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NAB 2002 has come and gone, and we can now assess equipment availability for use in a DAB system. The introduction of radios that are capable of receiving the Ibiquity system is slated for the January 2003 CES, so it's time to get started. Before deriving budget numbers, review the information at hand so that you know how IBOC works.
AM and FM IBOC systems have much in common. They carry the same audio as the analog portion as well as ancillary data services. The AM and the FM IBOC DAB systems use the spectrum already allocated to the particular broadcast station, hence the descriptor in-band on-channel.
Instead of transmitting all of the data serially, on one carrier, the data is transmitted in a parallel fashion, diluted over multiple groups of subcarriers that are spread about symmetrically with respect to the center carrier frequency. In the case of AM IBOC, there are three sets of subcarrier groups: primary, secondary and tertiary.
Block diagram of an AM IBOC transmission path.
The primary group is transmitted from about 10kHz to 15kHz from the center frequency. The secondary group is transmitted from about 5kHz to 10kHz from the center frequency, and the tertiary group is transmitted from about 360Hz to 4.7kHz from the center frequency. The power of each subcarrier varies according to its group. The strongest subcarriers are in the primary group. Each subcarrier in the primary group is modulated at 30dB below the carrier level (i.e., about 5W per sub-carrier for a 5kW station). With FM IBOC the data is transmitted via two groups of subcarriers. The lower digital side-band group spans the spectrum from almost 200kHz to about 130kHz below the center frequency, and the upper from 130kHz to just under 200kHz above the center frequency. Each subcarrier in these groups has a power of -48dB below the unmodulated carrier level, and the total average power for each of the groups (upper and lower) is 23dB below the unmodulated carrier level.
Transmitting the IBOC signal
The AM and FM IBOC transmission schemes use exciters that are similar. Both have two AES inputs (44.1kHz sampling frequency). The first AES input feeds the Ibiquity Perceptual Audio Coder (PAC) encoder, which is used in generating the data stream that ultimately carries the program through the system. The second AES input is delayed in time and then processed for the analog transmission.
The delay on the analog portion is needed to synchronize it with the digital signal. This way the receiver in the field can accomplish a graceful blend from digital to analog and vice versa.
Block diagram of an FM high-level combining system.
The AM IBOC exciter interfaces with the AM transmitter via two signals: one representing magnitude, and one representing frequency and phase. To transmit an AM IBOC signal, a station will need a transmitter capable of transmitting the IBOC subcarriers while faithfully generating and transmitting the backwards-compatible AM signal. The FM IBOC exciter output signal consists of just the digital side-band groups centered around the carrier frequency. The Ibiquity system specification is for the transmission of the digital side bands (added together) 20dB below the unmodulated carrier level. There are three methods currently being discussed for accomplishing this: low-level combining, high-level combining and the use of separate antennas for the two signals.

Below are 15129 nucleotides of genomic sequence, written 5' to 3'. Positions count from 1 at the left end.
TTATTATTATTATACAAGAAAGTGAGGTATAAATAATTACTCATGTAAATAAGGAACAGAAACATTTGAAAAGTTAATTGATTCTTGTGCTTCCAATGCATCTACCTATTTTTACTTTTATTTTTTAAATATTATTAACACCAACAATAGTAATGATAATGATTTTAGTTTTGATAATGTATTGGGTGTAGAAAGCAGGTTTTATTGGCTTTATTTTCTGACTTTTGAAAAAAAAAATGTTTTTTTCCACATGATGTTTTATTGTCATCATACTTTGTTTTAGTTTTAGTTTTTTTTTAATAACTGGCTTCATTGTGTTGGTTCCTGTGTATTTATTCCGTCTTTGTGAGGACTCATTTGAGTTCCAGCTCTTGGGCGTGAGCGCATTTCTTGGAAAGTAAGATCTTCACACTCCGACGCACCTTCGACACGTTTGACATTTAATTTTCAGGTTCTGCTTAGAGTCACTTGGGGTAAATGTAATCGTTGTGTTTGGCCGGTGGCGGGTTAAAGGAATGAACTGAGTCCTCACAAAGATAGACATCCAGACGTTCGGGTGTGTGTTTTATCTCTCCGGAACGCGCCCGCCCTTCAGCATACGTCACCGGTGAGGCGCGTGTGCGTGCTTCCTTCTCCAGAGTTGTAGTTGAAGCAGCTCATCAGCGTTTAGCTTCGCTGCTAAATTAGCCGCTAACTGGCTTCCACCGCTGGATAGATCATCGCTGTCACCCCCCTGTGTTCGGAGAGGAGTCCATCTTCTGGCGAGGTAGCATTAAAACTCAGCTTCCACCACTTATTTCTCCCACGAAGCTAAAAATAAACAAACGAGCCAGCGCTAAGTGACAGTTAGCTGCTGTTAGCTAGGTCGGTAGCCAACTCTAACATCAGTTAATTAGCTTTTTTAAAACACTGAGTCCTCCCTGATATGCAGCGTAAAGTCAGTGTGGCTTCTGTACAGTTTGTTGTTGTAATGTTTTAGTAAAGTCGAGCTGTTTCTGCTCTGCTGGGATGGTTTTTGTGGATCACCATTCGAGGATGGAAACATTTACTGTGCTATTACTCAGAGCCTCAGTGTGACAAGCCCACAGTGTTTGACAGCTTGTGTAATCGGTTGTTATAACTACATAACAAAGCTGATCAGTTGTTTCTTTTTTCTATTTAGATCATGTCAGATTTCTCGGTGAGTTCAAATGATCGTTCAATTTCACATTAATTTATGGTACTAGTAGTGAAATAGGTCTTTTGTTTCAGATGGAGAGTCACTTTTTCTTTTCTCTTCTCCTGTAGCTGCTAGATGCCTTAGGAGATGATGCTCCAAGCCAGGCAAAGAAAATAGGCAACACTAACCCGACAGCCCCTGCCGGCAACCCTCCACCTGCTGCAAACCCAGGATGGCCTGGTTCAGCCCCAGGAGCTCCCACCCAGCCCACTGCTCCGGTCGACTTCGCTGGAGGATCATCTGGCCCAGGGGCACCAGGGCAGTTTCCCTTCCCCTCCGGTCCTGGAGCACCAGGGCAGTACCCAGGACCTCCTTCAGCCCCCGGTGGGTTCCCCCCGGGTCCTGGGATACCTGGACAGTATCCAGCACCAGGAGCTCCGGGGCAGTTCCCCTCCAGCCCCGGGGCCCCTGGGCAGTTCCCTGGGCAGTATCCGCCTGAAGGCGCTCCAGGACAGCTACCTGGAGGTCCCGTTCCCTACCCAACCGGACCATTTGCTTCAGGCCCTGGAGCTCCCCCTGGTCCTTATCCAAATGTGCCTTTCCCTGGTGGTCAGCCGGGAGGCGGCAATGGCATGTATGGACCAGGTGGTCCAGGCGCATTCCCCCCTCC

Low-level combining is accomplished by summing the output of the digital exciter and the analog exciter, and amplifying the resulting signal with a linear amplifier. A linear amp is necessary because the IBOC carrier levels vary in amplitude by as much as 5.5dB with respect to their average levels. The advantage to this method is simplicity; however, there is a major disadvantage.
Block diagram of an FM low-level combining system.
Only recently have transmitters been created to accommodate the IBOC+analog signal. A station planning to transmit IBOC in this way will be compelled to buy a brand new transmitter-or even two. The station will reuse its current antenna.
High-level combining makes use of more readily available technology. The analog portion of the broadcast comes from the transmitter the station already has. The digital portion comes from a separate linear amplifier with the IBOC carrier. The signals are then added at high power levels in a four-port combiner. The output of this combiner feeds the antenna the station already has.
The major advantage of this method is that the analog transmitter can be reused. However, due to combiner losses, the analog transmitter will need to produce about 10 percent more output power. Additionally, due to the -10dB coupling on the digital port, the digital power amp will actually need to generate 10dB more power than would otherwise be needed. Ninety percent of the output of the digital transmitter is wasted in heat.
Block diagram of an FM system with separate antennas.
The final method is that of the separate antenna. The station adds a second antenna and transmits the IBOC-only signal from it. The advantage is that the IBOC transmitter can be a much smaller unit, and that the station can continue to use its older analog transmitter and antenna. The disadvantage is that the station will need to use additional tower space.
IBOC DAB is on the verge of becoming reality. Now is the time to start planning ahead for it.
Irwin is director of engineering for Clear Channel, San Francisco. Diagrams courtesy of Ibiquity Digital.
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